That’s what I have learned from the school of hard knocks: there are no short-cuts or easy answers.
    You have to take it one step at a time. It helps to wake up early in the morning to get a head start.

    And practice, practice, practice till you form a habit. Once it becomes a habit, it’s like your second skin: and the subconscious gets programmed. Your body will cooperate with you.

    After a while, it becomes almost effortless to fall into the groove: it becomes like your second nature. This has been my experience anyway. And I wasn’t the best student; nor the brightest bulb shining in the closet. I was a late-bloomer, in fact.

    And hey, if I can do it, anybody can do it. So, there is light at the end of the tunnel for all of us, me thinks. Please keep up the good work despite the odds. Obstacles are just challenges, nothing else.

    And glad to know you and your students are making progress. Your posts are reminders and a great way to record your journey. Thanks. Cheers!


    1. April 14th; Day 14 … only got in 20 min. this morning as I slept-in a bit too late, but, instead of ditching-it, I figured 20 min. was enough. I did the 3-legged dog with hangover too! LOVED it!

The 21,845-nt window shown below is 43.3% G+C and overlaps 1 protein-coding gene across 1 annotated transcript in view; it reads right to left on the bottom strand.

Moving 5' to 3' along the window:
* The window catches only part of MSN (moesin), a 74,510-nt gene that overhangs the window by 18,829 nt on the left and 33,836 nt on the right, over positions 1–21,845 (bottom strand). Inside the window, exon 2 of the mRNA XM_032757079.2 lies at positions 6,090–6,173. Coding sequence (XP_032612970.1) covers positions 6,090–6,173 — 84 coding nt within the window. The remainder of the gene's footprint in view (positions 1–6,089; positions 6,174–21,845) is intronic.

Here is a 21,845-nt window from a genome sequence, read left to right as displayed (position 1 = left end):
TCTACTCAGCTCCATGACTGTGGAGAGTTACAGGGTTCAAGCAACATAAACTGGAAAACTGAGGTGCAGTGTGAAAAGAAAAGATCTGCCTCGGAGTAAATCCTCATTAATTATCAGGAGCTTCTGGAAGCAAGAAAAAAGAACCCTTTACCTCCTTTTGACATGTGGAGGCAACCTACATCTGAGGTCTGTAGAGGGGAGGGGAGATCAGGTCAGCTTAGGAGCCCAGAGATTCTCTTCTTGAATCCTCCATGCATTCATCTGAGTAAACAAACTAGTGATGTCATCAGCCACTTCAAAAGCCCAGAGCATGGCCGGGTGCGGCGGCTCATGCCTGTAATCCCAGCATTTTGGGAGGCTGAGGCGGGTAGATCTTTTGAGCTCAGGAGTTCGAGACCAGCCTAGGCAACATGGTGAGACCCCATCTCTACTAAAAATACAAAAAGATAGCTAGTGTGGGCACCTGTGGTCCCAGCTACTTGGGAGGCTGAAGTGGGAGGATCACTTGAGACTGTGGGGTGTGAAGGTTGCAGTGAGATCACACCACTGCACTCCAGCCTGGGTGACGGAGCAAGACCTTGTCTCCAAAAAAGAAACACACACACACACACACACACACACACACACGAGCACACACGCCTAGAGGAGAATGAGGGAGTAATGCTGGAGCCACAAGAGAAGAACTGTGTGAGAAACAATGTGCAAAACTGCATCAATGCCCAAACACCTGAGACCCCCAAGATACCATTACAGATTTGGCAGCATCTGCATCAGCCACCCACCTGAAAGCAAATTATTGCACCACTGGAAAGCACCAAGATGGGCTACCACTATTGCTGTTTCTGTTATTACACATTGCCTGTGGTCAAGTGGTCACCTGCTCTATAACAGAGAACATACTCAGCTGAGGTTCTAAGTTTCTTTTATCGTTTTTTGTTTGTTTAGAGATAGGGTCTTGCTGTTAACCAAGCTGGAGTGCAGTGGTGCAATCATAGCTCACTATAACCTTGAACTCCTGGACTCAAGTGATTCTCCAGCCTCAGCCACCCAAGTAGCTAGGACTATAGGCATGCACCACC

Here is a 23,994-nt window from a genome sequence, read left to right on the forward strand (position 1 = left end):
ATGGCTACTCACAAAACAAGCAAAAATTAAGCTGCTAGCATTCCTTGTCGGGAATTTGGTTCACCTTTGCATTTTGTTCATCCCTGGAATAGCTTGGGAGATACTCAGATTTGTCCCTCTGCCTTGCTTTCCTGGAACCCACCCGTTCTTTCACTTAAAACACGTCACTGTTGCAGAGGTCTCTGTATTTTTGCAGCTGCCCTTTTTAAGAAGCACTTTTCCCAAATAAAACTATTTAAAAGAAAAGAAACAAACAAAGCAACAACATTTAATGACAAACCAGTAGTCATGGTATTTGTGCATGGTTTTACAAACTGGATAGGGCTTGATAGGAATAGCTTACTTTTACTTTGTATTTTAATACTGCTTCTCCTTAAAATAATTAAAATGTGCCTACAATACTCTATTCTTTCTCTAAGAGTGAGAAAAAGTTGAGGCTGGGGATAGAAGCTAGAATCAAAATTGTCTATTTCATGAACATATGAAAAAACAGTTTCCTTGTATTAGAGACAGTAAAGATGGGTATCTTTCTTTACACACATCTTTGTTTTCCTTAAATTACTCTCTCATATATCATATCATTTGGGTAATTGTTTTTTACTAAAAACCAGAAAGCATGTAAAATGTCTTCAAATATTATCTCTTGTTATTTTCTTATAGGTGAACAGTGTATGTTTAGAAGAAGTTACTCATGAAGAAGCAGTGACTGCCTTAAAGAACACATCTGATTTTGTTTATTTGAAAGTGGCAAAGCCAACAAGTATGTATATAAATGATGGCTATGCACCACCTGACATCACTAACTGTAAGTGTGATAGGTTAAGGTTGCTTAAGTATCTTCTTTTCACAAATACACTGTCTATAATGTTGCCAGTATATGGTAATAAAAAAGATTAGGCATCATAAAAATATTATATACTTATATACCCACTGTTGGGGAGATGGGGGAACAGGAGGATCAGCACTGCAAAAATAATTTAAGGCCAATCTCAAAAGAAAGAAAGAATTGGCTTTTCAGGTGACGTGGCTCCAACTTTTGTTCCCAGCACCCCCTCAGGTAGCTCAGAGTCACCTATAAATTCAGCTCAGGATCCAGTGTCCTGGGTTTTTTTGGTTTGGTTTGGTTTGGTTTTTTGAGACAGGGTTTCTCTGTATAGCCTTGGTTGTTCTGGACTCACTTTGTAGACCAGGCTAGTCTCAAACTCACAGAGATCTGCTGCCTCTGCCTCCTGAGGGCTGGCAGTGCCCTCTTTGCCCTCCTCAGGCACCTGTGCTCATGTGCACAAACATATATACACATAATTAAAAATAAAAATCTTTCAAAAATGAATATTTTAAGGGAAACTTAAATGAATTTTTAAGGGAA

I wasn’t feeling up-to-par today & ended up leaving work, ill, napping for 3 hours this afternoon (despite the glorious sun! mon dieu!). After a few good endorphine-booster-laughs around dinnertime, I felt revived, so, tonight, I matched-the-morn with 20 more min. This time, more seated twists & leg stretches with yoga band/scarf. Tried the 3-legged-dog with hangover again; preferred my morning dog (!?)

      Anyway, I’m so glad I didn’t give-in to the thought this morning that 20 min. wasn’t enough because, it was! And adding the 20 min. tonight after not feeling too well has helped me feel ready for a good night’s sleep … ZZZZZZZZzzzzzen.


  2. Day 12 I did your most recent routine again and still loved it. Day 13 I warmed up with a lot a lot of suns for about fifteen minutes. Then I did ten minutes of whatever felt good, including lots of hip stretches and (surprise for me) side stretches. I never really felt those before so it was a sweet surprise.


  3. Y’ain’t kidding about morning vs. afternoon. Yesterday I practiced at noon, and I was full of energy, flexibility, strength, and warmth. What a difference this morning! Woke up with my back feeling all crunched up in the middle (yesterday’s wheel, maybe?), so I headed to the osteopath for a treatment, then came home to do 15 minutes of yoga, all I could get in. I decided to really explore mostly sitting poses, see what would happen if I energized my legs and activated the bandas. What a difference! I also explored where I feel physical resistance (wide-angle for sure), and where I feel mental resistance to a particular pose. I like the idea of breaking down the resistance, but gently and by honoring my body.